Supported by dissatisfaction with the status quo.
A new day dawns on Congress, and, thankfully, it's a more diverse day.
A record number of women -- 20 of them -- now have seats in the U.S. Senate.
As incumbent Sen. Barbara Mikulski of Maryland noted this week, "In all of American history only 16 women had served. Now there are 20 of us."
There are also more Latinos and Asian Americans in Congress than ever before, including Mazie Hirono, the new Senator from Hawaii. She's the first Buddhist and the first Asian American woman to be a Senator.
A record number of openly gay and lesbian members of Congress are also now serving.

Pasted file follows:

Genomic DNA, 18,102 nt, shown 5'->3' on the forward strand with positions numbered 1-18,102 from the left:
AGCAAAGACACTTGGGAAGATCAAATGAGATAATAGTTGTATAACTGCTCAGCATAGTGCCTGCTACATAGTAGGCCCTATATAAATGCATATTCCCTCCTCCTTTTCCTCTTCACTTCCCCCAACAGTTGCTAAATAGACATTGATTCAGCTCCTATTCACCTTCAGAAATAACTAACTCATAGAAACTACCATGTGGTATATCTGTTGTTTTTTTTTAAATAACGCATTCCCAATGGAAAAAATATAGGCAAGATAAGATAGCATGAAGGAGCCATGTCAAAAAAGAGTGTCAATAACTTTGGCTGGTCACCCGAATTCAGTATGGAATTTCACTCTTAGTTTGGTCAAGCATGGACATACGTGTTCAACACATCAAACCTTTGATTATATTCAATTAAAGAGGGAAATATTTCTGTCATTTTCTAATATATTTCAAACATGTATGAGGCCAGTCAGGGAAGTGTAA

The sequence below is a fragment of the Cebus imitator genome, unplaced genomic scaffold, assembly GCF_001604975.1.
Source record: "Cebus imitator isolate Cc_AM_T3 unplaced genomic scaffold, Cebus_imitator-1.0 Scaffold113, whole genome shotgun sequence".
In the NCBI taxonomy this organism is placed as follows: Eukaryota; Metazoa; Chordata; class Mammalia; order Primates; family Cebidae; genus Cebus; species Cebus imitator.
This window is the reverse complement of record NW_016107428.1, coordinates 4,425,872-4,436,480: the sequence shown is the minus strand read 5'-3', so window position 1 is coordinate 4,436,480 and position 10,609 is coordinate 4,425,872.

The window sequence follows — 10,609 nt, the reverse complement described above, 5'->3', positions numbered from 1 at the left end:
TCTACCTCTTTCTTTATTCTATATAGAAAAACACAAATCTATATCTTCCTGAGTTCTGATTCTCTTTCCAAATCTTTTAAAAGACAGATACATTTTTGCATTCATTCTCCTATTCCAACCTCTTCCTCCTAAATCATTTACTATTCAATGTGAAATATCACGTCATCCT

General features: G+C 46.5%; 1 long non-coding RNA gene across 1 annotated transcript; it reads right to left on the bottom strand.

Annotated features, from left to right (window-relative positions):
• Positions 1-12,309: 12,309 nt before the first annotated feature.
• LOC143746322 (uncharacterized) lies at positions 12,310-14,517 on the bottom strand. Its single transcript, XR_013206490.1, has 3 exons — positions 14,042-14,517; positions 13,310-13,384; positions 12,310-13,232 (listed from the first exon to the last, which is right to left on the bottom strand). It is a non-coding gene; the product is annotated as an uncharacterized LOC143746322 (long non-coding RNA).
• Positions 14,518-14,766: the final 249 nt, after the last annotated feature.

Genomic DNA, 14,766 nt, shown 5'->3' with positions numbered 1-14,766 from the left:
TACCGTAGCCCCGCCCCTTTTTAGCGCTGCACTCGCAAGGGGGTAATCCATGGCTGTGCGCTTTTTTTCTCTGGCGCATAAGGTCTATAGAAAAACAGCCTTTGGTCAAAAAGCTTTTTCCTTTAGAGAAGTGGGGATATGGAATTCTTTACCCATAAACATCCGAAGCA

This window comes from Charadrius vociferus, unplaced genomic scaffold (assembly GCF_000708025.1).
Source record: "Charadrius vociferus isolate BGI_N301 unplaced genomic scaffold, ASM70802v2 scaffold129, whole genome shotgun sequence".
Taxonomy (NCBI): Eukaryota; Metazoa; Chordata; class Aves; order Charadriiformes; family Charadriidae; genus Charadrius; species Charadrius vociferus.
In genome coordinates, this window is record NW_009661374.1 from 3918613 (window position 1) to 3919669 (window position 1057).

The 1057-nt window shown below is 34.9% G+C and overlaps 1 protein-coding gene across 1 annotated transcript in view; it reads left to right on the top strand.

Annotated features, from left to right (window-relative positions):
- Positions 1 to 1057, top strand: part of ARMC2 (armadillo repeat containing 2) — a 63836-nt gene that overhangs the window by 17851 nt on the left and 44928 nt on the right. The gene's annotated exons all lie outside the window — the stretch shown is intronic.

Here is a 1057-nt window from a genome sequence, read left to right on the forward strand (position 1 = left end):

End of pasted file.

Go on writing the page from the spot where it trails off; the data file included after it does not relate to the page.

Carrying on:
Let me read the roll in the House: David Cicilline of Rhode Island, Sean Patrick Maloney, of New York, Mark Pocan of Wisconsin, Jared Polis of Colorado, Kyrsten Sinema of Arizona, and Mark Takano of California. Of these, I know Mark Pocan personally, and let me tell you, he's a man of terrific integrity.
And in the U.S. Senate, of course, there's another friend, the astonishing Tammy Baldwin of Wisconsin.
In her election-night victory speech, Baldwin said: "I am well aware that I will have the honor to be Wisconsin's first woman U.S. Senator, and I am well aware that I will be the first openly gay member ... but I did not run to make history. I ran to make a difference!"
All of these new elected officials have made history, and in so doing, they've already made a difference.
If you liked this story by Matthew Rothschild, the editor of The Progressive magazine, check out his story "Farewell to Four Progressives Who Died in 2012."
Follow Matthew Rothschild @mattrothschild on Twitter.
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